Mission of Burma formed in Boston in 1979, fostered by the early years of the Boston punk rock scene. The band consisted initially of Roger Miller, Clint Conley, and Peter Prescott. Martin Swope quickly came on the scene as their audio engineer and tape-effects artist. The below playlist should be listened to while reading this piece. It features important pieces of music from Mission of Burma in a relatively chronological order.
Mission of Burma was welcomed into the Boston punk scene very quickly, as MIT’s college radio station, WMBR played Peking Spring more than any other song in 1979. The first song on the attached playlist is the version of Peking Spring from the 1985 live album, The Horrible Truth about Burma. In 1981, the band released their first single, Academy Fight Song, backed with Max Ernst on Ace of Hearts Records, producer Rick Harte's label. These are the first two songs on their debut EP, Signals, Calls, and Marches, which was also released on Ace of Hearts in 1981 and sold out of its initial pressing of 10,000 records by year’s end. Harte produced the band's recordings and his groundbreaking work combined with the band's sound turned heads worldwide. The video below is an early recording of Burma playing Peking Spring in Boston in 1979.
The next year, Ace of Hearts released MoB's first full-length record, Vs. also produced by Harte. This album garnered incredibly strong critical reception, and today remains one of the most important punk albums ever made. It comes in at #49 on Pitchfork’s “Top 100 Albums of the 1980s” list and #25 on Rolling Stone’s “40 Greatest Punk Albums” list. The next two songs on the playlist, Secrets and Trem Two are from this album.
Mission of Burma disbanded in 1983, just four years after their formation, due to Roger Miller’s worsening tinnitus. This was attributed largely to the band playing notoriously loud shows, because well - you can't be one of the most important punk bands of all time without a little tinnitus. Before they broke up, however, they took a farewell tour during which the live album, The Horrible Truth About Burma was recorded by Harte. This album would be released in 1985.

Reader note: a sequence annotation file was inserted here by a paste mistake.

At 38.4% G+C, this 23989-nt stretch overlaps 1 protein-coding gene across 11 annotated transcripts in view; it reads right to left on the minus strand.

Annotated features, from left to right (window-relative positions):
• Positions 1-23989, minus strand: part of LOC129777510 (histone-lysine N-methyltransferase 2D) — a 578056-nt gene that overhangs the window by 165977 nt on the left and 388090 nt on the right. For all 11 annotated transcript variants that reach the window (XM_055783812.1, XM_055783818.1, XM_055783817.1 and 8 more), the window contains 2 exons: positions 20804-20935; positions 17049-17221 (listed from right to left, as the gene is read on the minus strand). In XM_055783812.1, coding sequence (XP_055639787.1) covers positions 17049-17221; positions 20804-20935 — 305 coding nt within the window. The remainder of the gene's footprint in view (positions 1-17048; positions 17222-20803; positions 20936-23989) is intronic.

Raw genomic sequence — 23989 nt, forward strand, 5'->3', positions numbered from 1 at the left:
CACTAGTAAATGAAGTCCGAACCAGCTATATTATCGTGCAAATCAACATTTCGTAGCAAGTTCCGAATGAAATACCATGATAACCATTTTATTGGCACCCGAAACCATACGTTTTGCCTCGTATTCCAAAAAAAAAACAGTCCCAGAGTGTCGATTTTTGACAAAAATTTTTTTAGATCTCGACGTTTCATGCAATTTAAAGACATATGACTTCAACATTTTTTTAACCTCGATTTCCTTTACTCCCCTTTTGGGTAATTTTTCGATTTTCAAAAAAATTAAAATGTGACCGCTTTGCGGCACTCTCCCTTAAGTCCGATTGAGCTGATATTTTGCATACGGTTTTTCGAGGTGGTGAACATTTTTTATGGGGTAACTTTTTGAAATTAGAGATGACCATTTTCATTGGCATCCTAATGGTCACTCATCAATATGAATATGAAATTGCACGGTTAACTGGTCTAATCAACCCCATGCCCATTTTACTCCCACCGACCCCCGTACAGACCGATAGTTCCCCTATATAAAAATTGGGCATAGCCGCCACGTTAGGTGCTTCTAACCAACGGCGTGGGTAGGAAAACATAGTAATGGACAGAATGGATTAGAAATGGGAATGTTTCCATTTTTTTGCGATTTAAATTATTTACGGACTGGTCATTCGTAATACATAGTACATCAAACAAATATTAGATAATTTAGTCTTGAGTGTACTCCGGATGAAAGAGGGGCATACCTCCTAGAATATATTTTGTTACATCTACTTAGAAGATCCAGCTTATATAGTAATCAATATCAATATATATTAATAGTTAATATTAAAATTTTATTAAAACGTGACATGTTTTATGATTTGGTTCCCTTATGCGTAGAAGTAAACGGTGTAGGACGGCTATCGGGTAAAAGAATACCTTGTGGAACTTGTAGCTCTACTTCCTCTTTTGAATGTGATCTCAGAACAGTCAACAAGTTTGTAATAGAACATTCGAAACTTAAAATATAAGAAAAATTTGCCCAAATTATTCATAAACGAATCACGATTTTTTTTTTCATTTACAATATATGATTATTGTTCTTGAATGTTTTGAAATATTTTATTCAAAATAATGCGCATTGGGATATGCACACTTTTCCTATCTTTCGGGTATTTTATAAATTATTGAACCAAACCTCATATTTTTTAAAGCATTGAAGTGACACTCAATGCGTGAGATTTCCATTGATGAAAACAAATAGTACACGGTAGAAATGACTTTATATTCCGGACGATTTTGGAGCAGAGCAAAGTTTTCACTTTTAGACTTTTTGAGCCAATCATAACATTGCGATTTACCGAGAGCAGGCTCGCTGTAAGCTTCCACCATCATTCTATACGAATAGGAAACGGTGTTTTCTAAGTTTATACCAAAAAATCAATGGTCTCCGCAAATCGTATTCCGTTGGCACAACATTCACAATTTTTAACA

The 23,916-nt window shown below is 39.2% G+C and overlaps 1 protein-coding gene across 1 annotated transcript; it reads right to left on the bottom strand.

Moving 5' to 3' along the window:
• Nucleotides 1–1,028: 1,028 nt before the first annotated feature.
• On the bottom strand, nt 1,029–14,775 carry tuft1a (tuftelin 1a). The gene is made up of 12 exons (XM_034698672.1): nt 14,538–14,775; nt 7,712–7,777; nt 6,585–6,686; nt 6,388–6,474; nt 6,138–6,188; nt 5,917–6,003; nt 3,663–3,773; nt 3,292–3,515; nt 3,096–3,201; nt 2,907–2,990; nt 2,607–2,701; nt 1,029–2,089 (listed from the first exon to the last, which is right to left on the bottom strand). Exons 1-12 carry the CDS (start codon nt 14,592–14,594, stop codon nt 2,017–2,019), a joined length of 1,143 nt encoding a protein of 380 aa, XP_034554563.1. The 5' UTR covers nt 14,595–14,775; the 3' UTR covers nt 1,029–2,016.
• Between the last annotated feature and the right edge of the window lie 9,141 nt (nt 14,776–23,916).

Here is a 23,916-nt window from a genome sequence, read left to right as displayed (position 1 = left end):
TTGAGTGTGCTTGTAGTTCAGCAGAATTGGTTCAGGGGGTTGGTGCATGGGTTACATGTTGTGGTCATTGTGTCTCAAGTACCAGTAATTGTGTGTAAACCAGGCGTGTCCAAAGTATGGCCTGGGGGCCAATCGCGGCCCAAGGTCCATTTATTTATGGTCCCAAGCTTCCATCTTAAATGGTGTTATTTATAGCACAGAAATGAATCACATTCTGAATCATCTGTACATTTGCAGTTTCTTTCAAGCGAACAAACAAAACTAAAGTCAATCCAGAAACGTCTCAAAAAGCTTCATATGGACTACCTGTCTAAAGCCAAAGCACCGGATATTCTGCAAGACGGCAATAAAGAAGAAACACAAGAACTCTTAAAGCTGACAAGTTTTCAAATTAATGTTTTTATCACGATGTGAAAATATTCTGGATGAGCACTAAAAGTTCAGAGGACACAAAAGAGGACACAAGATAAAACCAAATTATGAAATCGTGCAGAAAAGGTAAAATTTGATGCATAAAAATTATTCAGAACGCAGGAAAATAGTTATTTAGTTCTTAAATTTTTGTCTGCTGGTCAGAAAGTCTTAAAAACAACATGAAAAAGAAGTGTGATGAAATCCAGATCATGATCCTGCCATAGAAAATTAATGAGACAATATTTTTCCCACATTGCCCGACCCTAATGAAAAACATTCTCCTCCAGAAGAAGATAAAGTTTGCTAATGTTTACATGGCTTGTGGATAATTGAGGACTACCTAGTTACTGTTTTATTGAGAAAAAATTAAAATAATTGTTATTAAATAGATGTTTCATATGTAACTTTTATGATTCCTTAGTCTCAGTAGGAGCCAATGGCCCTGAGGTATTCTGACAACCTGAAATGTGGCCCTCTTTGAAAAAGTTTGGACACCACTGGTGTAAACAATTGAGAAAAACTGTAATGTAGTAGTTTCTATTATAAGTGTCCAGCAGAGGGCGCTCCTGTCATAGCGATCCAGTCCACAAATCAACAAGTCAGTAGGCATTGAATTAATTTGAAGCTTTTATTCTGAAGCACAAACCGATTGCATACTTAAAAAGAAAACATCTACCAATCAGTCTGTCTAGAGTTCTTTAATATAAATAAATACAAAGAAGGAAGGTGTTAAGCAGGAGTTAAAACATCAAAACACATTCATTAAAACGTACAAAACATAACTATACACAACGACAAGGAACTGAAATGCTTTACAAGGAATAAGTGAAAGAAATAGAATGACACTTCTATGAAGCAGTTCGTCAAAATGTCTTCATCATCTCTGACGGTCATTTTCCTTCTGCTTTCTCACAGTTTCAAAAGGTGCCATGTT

During the 19 years that followed the band’s breakup, there were early demos released by Taang! Records and rereleases on Rykodisc, and while not touring , the band accrued a larger and larger fan base. This was in part due to acknowledgement by artists like Nirvana, Pearl Jam, R.E.M. and Moby, the latter two of many who have covered the band. Their chapter in Michael Azerrad's Our Band Could Be Your Life also added to the legacy and unwittingly contributed to the band's second life. In 2002, the band reunited to play a handful of shows in New York and Boston. However, after the two announced shows led to five shows sellouts, the band gradually returned, first live, and then on record. The initial reunion is chronicled in the documentary Not A Photograph, directed by Jeff Iwanicki and David Kleiler, Jr. and released in 2006.
In May of 2004, Burma released ONoffON, and two years later released The Obliterati, both on Matador. During this time they also released a compilation of live tracks called, Snapshot. The next several tracks on the Spotify playlist are from these two albums. Mission of Burma have released two more records between 2006 and now: The Sound, The Speed, the Light, in 2009 and Unsound in 2012. Both albums received largely positive reviews.
It is impossible to fully and accurately trace the influential degrees of separation for a band such as Mission of Burma. After all, they served as a direct influence for bands such as R.E.M., and Nirvana, which in turn have served as a major influences for countless other bands; that said, the playlist to the right attempts to pick out some of the more major artists who have cited Mission of Burma as a direct influence.